An early start on good saving habits

Encouraging saving habits early in one's career can lead to a lifetime of financial security.

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By Walter Updegrave, Money Magazine senior editor

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Walter Updegrave is a senior editor with Money Magazine and is the author of "How to Retire Rich in a Totally Changed World: Why You're Not in Kansas Anymore" (Three Rivers Press 2005).
What you need to save

NEW YORK (Money) -- Question: My 21-year-old daughter makes $80,000 a year working at a large firm. She has very low expenses, so I'd like to see her sock away a huge amount of money. I told her that if you get used to spending a lot each month on "fun" stuff, it will be much harder to save down the road. I'd also like to see her bypass the high-end investment firms in favor of less expensive alternatives. What do you suggest? --Tom F., Chatham, Illinois

Answer: I'm with you, Dad. I think it's a great idea to encourage the habit of saving regularly early in one's career (or life, for that matter) so that it becomes almost second nature.

But let's not overdo it. As Cyndi Lauper once famously put it, girls just wanna have fun. (Boys too, I might add.) Nor does having a good time necessarily make you some sort of financial reprobate.

I'm not sure how much you have in mind when you say you want your daughter to sock away a "huge" amount of money, but you don't want her setting a goal that's so high that saving becomes a privation and unsustainable. She would be making the same mistake as people looking to control their weight who go on a crash diet.

Your aim here, therefore, should be to get your daughter to think of saving as a natural part of life, a regular expense you must budget for just like any other (which, in fact, it is, as I explained in a column about how to live within your means and lead a financially responsible life.

So, how can one inculcate the savings habit in a way that avoids dealing with firms that charge onerous commissions and fees?

Well, the first thing you can do is to encourage your daughter to sign up for her 401(k) plan, assuming her company offers one (as most large firms do). You might suggest that she contribute at least enough to get the full employer match. If doing that doesn't bring the combined contribution from her and her company to 10% of her salary, then she should kick in whatever it takes to hit that goal, which is a decent starting point for someone her age.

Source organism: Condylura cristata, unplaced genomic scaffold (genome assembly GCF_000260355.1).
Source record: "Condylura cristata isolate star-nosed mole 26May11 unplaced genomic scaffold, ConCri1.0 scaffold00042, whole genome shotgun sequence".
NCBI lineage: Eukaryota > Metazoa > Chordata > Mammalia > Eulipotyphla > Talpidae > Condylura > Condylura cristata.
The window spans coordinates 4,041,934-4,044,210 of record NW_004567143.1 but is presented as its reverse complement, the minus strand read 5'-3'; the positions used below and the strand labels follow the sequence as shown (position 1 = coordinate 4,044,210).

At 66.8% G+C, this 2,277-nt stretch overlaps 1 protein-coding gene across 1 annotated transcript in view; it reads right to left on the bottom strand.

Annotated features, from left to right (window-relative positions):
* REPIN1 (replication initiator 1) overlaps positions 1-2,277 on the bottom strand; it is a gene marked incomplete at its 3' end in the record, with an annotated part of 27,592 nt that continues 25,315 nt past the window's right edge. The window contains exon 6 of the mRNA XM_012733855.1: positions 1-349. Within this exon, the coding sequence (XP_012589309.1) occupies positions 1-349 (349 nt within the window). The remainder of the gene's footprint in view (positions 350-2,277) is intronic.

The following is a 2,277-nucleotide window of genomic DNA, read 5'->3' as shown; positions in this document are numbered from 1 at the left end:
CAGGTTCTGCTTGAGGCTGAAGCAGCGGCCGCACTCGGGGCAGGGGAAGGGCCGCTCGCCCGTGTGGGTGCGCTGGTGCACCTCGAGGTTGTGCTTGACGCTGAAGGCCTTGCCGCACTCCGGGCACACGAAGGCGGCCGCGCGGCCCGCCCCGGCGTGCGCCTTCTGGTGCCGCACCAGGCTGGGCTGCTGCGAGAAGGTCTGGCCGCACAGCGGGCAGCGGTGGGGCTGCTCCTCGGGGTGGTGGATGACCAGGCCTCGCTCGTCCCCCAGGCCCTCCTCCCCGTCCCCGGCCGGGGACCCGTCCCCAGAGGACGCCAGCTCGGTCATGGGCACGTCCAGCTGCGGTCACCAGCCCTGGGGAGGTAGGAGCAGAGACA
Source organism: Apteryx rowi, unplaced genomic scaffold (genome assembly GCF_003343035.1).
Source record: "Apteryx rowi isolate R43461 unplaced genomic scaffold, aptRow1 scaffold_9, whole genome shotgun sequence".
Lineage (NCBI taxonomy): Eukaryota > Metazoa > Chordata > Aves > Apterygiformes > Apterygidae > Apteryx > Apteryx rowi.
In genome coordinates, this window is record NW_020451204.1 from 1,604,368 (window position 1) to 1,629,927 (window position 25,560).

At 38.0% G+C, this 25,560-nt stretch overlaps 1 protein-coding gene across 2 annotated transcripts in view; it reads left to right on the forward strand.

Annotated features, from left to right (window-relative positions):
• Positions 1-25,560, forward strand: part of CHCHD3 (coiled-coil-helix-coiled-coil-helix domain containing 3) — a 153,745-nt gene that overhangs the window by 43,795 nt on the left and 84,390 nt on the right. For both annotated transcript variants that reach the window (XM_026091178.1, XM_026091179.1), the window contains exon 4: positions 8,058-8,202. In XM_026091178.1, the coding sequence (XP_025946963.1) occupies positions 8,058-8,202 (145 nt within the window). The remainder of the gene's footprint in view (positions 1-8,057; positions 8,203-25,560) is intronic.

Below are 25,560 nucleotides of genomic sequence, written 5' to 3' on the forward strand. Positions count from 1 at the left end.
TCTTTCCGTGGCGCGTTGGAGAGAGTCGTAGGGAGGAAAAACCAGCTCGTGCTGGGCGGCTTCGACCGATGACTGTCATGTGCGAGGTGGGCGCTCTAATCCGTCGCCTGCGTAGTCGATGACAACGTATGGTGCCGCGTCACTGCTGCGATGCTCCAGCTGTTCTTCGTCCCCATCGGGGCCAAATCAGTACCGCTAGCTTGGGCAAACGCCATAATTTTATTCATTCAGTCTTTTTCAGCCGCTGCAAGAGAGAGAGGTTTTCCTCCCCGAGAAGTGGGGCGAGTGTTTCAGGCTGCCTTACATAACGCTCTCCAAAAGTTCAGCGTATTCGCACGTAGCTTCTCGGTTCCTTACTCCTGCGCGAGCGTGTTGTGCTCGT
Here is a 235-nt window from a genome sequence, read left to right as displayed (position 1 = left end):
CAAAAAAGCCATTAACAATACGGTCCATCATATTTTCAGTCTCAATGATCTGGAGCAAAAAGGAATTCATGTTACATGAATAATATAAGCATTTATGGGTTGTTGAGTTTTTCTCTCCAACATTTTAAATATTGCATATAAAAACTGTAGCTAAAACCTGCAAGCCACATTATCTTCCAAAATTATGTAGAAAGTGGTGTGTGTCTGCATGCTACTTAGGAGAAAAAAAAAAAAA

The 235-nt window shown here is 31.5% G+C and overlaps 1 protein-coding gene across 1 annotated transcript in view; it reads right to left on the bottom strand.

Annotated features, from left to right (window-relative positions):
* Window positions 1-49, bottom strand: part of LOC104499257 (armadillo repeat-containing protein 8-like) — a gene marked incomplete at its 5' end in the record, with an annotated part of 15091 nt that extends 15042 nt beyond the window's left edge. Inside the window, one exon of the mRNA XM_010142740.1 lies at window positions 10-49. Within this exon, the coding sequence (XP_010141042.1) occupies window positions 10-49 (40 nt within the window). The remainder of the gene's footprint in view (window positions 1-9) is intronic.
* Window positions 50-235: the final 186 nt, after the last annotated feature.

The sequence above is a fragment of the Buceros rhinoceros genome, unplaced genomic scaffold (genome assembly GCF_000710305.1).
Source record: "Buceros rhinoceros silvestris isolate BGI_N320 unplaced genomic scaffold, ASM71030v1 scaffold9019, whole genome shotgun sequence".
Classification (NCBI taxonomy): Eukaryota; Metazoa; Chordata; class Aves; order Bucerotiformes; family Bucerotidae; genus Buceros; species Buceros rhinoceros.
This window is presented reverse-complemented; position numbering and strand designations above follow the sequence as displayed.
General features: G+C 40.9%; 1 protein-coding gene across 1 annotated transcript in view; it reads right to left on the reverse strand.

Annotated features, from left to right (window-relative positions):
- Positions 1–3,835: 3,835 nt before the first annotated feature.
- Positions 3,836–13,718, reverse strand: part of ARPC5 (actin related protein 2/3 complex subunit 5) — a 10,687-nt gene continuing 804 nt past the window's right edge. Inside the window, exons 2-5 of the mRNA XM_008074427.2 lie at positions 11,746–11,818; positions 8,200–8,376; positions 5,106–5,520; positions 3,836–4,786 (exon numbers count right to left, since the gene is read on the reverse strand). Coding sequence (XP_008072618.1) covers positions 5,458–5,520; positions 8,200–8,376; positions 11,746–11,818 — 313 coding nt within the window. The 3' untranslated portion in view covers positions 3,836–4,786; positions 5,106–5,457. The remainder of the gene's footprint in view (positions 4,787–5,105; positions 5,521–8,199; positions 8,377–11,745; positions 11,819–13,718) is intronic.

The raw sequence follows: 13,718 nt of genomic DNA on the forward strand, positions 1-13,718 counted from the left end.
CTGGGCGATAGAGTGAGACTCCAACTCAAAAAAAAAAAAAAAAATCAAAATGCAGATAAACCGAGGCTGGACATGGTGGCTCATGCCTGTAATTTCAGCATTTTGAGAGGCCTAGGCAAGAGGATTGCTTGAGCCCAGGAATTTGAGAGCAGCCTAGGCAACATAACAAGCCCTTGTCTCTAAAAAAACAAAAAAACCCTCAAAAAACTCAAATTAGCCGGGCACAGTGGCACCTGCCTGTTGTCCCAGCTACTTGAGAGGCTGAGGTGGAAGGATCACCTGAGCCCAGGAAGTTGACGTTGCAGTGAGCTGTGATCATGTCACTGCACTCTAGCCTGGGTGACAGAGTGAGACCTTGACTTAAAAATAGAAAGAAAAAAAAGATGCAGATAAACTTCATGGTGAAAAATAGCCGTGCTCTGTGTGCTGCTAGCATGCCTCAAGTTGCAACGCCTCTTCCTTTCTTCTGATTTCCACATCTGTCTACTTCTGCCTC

I can't guarantee that her 401(k) plan's expenses will be lower than those she'll encounter at outside investment firms. But unless your daughter finds that, after evaluating her 401(k) plan, it is truly horrendous, it's highly unlikely that she would be better off forgoing the tax savings, convenience and other benefits of a 401(k) to save outside the plan.

In addition to her retirement savings, your daughter should also have about three months' worth of living expenses in a bank money-market account or savings account that pays competitive yields.

The idea isn't to earn big bucks on this money; that's not going to happen in today's environment. Rather the aim is to have a safe stash that she can draw on in the event of a financial setback or emergency so she doesn't have to tap her 401(k) or other retirement savings and possibly incur taxes and penalties for early withdrawal. She should be able to build this emergency fund while contributing to her 401(k).

Once she's built up an emergency fund, your daughter can either divert the regular savings that was going to that fund to her 401(k), thus boosting her contribution rate there. Or she could put the money into a Roth IRA that would complement her 401(k). By funding her Roth with low-cost mutual funds like those on our Money 70 roster of recommended funds, your daughter can avoid bloated fees that act as a drag on growth.

One final note: What may seem straightforward to someone who's well versed in financial affairs may be daunting to a neophyte. The last thing you want to do is overwhelm your daughter with so much information and so many choices that you paralyze her into inaction.

So break this process down and, without being overbearing, help her put the pieces into place one at a time. Help her get signed up for the 401(k), then open the emergency account, then consider the Roth.

She can always fine-tune her choices later. The most important thing is to instill the habit of saving so that it becomes routine. If your daughter manages to do that, she'll improve her chances of having fun not just at 21 but for the rest of her life as well. To top of page

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